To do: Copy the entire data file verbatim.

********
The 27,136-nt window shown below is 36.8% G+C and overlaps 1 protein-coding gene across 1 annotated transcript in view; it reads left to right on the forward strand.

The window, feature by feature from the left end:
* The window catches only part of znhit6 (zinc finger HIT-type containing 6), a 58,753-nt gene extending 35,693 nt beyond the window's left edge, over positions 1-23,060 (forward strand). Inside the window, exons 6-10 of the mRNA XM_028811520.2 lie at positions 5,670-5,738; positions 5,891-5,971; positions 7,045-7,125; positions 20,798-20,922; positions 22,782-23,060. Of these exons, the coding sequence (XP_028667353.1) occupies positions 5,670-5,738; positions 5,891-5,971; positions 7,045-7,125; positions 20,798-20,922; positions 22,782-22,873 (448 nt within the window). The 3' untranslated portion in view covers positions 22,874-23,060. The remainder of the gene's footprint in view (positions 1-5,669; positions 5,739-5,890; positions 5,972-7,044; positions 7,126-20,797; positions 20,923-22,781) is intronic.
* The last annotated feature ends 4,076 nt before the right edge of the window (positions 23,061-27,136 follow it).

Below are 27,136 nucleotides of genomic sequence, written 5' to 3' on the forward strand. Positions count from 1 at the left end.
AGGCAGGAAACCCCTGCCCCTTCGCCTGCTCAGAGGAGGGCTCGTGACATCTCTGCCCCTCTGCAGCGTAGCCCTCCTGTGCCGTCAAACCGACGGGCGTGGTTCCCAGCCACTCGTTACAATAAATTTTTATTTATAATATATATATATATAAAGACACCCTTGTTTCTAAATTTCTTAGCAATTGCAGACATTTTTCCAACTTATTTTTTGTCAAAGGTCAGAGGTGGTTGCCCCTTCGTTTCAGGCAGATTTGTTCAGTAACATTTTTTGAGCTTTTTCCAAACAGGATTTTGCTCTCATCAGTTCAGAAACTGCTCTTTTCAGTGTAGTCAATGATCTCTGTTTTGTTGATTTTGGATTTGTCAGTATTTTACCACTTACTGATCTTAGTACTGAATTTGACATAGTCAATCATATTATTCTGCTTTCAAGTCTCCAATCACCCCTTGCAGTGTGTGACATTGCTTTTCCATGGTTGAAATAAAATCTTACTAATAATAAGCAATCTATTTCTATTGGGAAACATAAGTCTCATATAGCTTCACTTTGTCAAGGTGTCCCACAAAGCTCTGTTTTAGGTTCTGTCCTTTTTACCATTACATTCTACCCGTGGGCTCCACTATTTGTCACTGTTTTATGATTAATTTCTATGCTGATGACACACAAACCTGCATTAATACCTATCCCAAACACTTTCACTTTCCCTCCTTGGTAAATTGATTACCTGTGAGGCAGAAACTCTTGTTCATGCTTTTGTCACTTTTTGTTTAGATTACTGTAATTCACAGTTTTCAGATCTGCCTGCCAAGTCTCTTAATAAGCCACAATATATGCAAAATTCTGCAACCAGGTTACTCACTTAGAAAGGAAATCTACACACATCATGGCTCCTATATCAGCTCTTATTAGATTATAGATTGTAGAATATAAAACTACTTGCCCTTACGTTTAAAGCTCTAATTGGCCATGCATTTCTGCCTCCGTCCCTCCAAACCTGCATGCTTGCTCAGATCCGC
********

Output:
The 27,136-nt window shown below is 36.8% G+C and overlaps 1 protein-coding gene across 1 annotated transcript in view; it reads left to right on the forward strand.

The window, feature by feature from the left end:
* The window catches only part of znhit6 (zinc finger HIT-type containing 6), a 58,753-nt gene extending 35,693 nt beyond the window's left edge, over positions 1-23,060 (forward strand). Inside the window, exons 6-10 of the mRNA XM_028811520.2 lie at positions 5,670-5,738; positions 5,891-5,971; positions 7,045-7,125; positions 20,798-20,922; positions 22,782-23,060. Of these exons, the coding sequence (XP_028667353.1) occupies positions 5,670-5,738; positions 5,891-5,971; positions 7,045-7,125; positions 20,798-20,922; positions 22,782-22,873 (448 nt within the window). The 3' untranslated portion in view covers positions 22,874-23,060. The remainder of the gene's footprint in view (positions 1-5,669; positions 5,739-5,890; positions 5,972-7,044; positions 7,126-20,797; positions 20,923-22,781) is intronic.
* The last annotated feature ends 4,076 nt before the right edge of the window (positions 23,061-27,136 follow it).

Below are 27,136 nucleotides of genomic sequence, written 5' to 3' on the forward strand. Positions count from 1 at the left end.
AGGCAGGAAACCCCTGCCCCTTCGCCTGCTCAGAGGAGGGCTCGTGACATCTCTGCCCCTCTGCAGCGTAGCCCTCCTGTGCCGTCAAACCGACGGGCGTGGTTCCCAGCCACTCGTTACAATAAATTTTTATTTATAATATATATATATATAAAGACACCCTTGTTTCTAAATTTCTTAGCAATTGCAGACATTTTTCCAACTTATTTTTTGTCAAAGGTCAGAGGTGGTTGCCCCTTCGTTTCAGGCAGATTTGTTCAGTAACATTTTTTGAGCTTTTTCCAAACAGGATTTTGCTCTCATCAGTTCAGAAACTGCTCTTTTCAGTGTAGTCAATGATCTCTGTTTTGTTGATTTTGGATTTGTCAGTATTTTACCACTTACTGATCTTAGTACTGAATTTGACATAGTCAATCATATTATTCTGCTTTCAAGTCTCCAATCACCCCTTGCAGTGTGTGACATTGCTTTTCCATGGTTGAAATAAAATCTTACTAATAATAAGCAATCTATTTCTATTGGGAAACATAAGTCTCATATAGCTTCACTTTGTCAAGGTGTCCCACAAAGCTCTGTTTTAGGTTCTGTCCTTTTTACCATTACATTCTACCCGTGGGCTCCACTATTTGTCACTGTTTTATGATTAATTTCTATGCTGATGACACACAAACCTGCATTAATACCTATCCCAAACACTTTCACTTTCCCTCCTTGGTAAATTGATTACCTGTGAGGCAGAAACTCTTGTTCATGCTTTTGTCACTTTTTGTTTAGATTACTGTAATTCACAGTTTTCAGATCTGCCTGCCAAGTCTCTTAATAAGCCACAATATATGCAAAATTCTGCAACCAGGTTACTCACTTAGAAAGGAAATCTACACACATCATGGCTCCTATATCAGCTCTTATTAGATTATAGATTGTAGAATATAAAACTACTTGCCCTTACGTTTAAAGCTCTAATTGGCCATGCATTTCTGCCTCCGTCCCTCCAAACCTGCATGCTTGCTCAGATCCGC